It seems in Erdoğan’s Turkey, there is no room for rivals or shared credit: in seeking to discredit Gülen’s movement, Erdoğan is trying to rewrite the narrative of history that saw Gülen and his movement work hand in hand with Erdoğan and his AKP to reshape Turkey and wrest control of it from the secular elite establishment put in place by Atatürk when he founded the modern Turkish state from the post-WWI ashes of the Ottoman Empire; much like the ancient Roman occasional tradition of damnatio memoriae of trying to wipe disgraced (or sometimes just rival-to-the-new-ruler) figures from history, Erdoğan is seeing to it Gülen and his followers are removed from the story in any positive light, that only he and his AKP supporters (“the people,” as the pro-Erdoğan language characterises them, as if there are not patriotic Turks who are against Erdoğan) will be seen as the founders, builders, and saviors of the new Turkey. As Orwell wrote in early 1944, “The really frightening thing about totalitarianism is not that it commits atrocities but that it attacks the concept of objective truth: it claims to control the past as well as the future.”
Having now pushed Gülenists out of the public sphere and electrified his base, Turkey’s president can rely on his supporters, then, to help stifle current and future dissent through social pressure, easing the burden on the government, which, of course, will still be there to use force when social pressure fails. The failed coup has given Erdoğan and his rather unlettered, chauvinist, now loudly-assertive AKP crowd the ability to control even more so Turkish education, police, courts, media, even the military—essentially, all the tools needed to have a stranglehold on societal mechanisms used to form public opinion—so that over time, the ease and ability to stridently go against the majority will be limited, indeed (in case you’re wondering, the government already had a strong dominance over the country’s clerical religious establishment). For Tocqueville:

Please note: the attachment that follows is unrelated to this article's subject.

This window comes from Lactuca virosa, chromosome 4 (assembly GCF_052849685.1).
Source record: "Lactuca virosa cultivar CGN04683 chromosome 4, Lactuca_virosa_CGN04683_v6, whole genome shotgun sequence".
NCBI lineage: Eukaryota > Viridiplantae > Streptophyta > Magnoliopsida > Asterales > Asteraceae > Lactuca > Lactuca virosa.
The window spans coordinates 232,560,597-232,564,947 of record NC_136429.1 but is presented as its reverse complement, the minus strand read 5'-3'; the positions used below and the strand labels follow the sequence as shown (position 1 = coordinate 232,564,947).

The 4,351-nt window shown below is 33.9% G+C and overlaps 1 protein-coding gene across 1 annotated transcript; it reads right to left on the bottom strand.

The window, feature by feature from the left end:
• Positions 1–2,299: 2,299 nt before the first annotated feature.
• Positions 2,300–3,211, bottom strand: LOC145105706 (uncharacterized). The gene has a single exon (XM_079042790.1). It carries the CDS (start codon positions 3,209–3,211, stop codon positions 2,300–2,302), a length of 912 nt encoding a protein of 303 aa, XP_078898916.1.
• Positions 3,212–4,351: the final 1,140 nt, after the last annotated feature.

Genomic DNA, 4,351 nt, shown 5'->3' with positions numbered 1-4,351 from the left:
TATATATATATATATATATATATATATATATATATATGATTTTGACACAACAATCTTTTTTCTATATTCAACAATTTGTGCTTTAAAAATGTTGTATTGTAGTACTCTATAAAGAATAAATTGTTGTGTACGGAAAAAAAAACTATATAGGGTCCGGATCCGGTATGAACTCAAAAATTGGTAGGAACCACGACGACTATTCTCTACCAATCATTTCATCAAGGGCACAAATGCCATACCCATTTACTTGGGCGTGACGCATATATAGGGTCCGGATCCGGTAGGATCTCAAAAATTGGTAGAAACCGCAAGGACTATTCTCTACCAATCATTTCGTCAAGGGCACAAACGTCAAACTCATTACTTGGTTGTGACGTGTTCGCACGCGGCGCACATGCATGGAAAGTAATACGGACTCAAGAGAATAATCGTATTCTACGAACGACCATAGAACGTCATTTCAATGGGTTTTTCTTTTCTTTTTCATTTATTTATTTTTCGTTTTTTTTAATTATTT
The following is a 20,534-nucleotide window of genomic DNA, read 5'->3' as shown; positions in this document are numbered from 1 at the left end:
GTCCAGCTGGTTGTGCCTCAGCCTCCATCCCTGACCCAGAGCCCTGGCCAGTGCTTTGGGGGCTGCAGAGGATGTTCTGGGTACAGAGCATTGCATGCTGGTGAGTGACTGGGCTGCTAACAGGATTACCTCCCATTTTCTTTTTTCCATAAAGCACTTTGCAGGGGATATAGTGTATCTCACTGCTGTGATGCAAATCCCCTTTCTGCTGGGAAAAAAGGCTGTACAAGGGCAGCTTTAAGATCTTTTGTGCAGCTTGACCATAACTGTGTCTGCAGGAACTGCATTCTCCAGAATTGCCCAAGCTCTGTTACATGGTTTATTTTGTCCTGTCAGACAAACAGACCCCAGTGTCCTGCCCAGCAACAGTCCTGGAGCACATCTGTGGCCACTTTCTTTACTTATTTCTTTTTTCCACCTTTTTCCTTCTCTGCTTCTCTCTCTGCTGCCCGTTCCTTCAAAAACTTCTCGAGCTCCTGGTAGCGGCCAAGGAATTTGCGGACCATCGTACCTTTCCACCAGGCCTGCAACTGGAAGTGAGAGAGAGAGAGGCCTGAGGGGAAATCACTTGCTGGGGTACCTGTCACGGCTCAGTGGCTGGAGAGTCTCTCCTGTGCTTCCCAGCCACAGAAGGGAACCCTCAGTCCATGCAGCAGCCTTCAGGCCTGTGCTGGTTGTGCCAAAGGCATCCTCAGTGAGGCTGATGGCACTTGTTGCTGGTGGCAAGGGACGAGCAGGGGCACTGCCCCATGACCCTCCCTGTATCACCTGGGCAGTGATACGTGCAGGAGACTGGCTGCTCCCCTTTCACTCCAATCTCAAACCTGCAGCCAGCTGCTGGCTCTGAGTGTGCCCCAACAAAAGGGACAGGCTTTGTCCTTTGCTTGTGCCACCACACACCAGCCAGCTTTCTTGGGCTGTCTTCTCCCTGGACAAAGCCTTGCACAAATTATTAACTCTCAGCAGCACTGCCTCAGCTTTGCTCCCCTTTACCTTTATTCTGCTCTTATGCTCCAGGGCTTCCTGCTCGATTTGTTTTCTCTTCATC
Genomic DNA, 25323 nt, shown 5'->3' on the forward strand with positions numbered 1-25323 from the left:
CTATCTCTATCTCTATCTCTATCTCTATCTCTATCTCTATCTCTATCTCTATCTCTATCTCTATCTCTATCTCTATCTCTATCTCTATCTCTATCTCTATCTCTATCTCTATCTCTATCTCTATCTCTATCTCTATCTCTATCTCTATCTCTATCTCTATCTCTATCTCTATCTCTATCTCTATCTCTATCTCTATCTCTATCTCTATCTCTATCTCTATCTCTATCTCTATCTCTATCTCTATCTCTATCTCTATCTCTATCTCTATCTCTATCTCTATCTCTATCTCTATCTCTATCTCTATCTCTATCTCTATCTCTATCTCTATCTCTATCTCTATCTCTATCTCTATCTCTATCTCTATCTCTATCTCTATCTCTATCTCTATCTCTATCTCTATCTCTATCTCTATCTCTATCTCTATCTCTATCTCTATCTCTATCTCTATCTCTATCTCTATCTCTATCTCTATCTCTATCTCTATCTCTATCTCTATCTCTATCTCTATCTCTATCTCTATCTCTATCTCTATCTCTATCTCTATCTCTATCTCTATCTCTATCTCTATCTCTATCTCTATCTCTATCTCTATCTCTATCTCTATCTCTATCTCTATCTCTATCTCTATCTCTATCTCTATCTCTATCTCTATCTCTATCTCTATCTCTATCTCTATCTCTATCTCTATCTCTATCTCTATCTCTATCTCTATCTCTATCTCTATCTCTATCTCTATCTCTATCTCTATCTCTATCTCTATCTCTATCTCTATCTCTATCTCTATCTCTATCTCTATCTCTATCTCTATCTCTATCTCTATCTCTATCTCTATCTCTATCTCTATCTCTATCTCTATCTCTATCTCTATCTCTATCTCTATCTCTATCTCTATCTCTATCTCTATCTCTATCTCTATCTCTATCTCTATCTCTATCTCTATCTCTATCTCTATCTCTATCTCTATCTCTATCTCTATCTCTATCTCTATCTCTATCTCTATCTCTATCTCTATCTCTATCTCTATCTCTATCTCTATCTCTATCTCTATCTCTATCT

“When an opinion has taken root among a democratic people and established itself in the minds of the bulk of the community, it afterwards persists by itself and is maintained without effort, because no one attacks it. Those who at first rejected it as false ultimately receive it as the general impression, and those who still dispute it in their hearts conceal their dissent; they are careful not to engage in a dangerous and useless conflict.”
Gülen’s Extradition: A (Useful) Excuse for Anti-Americanism
The fact that Gülen is living in Pennsylvania is extremely convenient for Erdoğan, who has decided to play the anti-Western, anti-American card for fairly full effect in Turkey. Most Turks actually think that the U.S. government was behind the coup, a belief amply fed by senior Turkish officials directly accusing the U.S. of supporting the coup, by wild reports in the Turkish media, and by even Erdoğan himself implying the U.S. at least supported it in some ways: the Turkish president went so far as to accuse a top U.S. general of “siding with coup plotters” and to exclaim that “This coup attempt has actors inside Turkey, but its script was written outside. Unfortunately, the West is supporting terrorism and stands by coup plotters” (ironic because it is Turkey that seems to actually be supporting terrorism, according to evidence). Such accusations made by Erdoğan are more or less red meat for his base, and he has been rhetorically issuing ultimatums to the U.S. government, offering a stark choice: hand Gülen over to Turkish authorities or lose your relationship with Turkey.